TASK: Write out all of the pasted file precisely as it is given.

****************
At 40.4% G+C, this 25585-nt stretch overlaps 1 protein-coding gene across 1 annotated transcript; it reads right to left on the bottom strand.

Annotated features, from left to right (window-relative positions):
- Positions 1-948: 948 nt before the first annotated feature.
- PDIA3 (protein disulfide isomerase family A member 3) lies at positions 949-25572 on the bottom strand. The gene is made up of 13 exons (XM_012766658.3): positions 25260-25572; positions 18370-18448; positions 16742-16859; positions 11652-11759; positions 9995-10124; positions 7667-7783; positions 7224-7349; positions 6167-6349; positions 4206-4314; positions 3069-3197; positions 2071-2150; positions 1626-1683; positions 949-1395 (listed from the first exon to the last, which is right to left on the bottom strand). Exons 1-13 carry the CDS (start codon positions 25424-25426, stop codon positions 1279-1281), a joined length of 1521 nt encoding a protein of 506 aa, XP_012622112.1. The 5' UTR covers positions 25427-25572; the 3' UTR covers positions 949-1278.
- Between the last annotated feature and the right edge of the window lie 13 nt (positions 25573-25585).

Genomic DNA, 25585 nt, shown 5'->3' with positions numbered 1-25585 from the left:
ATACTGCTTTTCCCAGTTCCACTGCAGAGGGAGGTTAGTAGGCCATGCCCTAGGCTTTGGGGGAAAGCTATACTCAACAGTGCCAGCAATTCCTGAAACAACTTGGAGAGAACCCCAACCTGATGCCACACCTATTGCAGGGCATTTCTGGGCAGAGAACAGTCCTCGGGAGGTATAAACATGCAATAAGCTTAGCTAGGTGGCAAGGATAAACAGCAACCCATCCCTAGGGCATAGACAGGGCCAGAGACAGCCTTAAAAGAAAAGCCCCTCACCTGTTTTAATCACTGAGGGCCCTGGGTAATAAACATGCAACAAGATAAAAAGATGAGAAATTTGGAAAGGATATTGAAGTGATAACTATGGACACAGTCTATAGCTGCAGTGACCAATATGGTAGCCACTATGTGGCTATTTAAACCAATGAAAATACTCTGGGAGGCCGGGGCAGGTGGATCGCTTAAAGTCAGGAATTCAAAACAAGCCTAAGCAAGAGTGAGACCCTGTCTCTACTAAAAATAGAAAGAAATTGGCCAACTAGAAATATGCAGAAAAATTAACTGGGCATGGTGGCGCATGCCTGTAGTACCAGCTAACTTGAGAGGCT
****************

At 40.4% G+C, this 25585-nt stretch overlaps 1 protein-coding gene across 1 annotated transcript; it reads right to left on the bottom strand.

Annotated features, from left to right (window-relative positions):
- Positions 1-948: 948 nt before the first annotated feature.
- PDIA3 (protein disulfide isomerase family A member 3) lies at positions 949-25572 on the bottom strand. The gene is made up of 13 exons (XM_012766658.3): positions 25260-25572; positions 18370-18448; positions 16742-16859; positions 11652-11759; positions 9995-10124; positions 7667-7783; positions 7224-7349; positions 6167-6349; positions 4206-4314; positions 3069-3197; positions 2071-2150; positions 1626-1683; positions 949-1395 (listed from the first exon to the last, which is right to left on the bottom strand). Exons 1-13 carry the CDS (start codon positions 25424-25426, stop codon positions 1279-1281), a joined length of 1521 nt encoding a protein of 506 aa, XP_012622112.1. The 5' UTR covers positions 25427-25572; the 3' UTR covers positions 949-1278.
- Between the last annotated feature and the right edge of the window lie 13 nt (positions 25573-25585).

Genomic DNA, 25585 nt, shown 5'->3' with positions numbered 1-25585 from the left:
ATACTGCTTTTCCCAGTTCCACTGCAGAGGGAGGTTAGTAGGCCATGCCCTAGGCTTTGGGGGAAAGCTATACTCAACAGTGCCAGCAATTCCTGAAACAACTTGGAGAGAACCCCAACCTGATGCCACACCTATTGCAGGGCATTTCTGGGCAGAGAACAGTCCTCGGGAGGTATAAACATGCAATAAGCTTAGCTAGGTGGCAAGGATAAACAGCAACCCATCCCTAGGGCATAGACAGGGCCAGAGACAGCCTTAAAAGAAAAGCCCCTCACCTGTTTTAATCACTGAGGGCCCTGGGTAATAAACATGCAACAAGATAAAAAGATGAGAAATTTGGAAAGGATATTGAAGTGATAACTATGGACACAGTCTATAGCTGCAGTGACCAATATGGTAGCCACTATGTGGCTATTTAAACCAATGAAAATACTCTGGGAGGCCGGGGCAGGTGGATCGCTTAAAGTCAGGAATTCAAAACAAGCCTAAGCAAGAGTGAGACCCTGTCTCTACTAAAAATAGAAAGAAATTGGCCAACTAGAAATATGCAGAAAAATTAACTGGGCATGGTGGCGCATGCCTGTAGTACCAGCTAACTTGAGAGGCT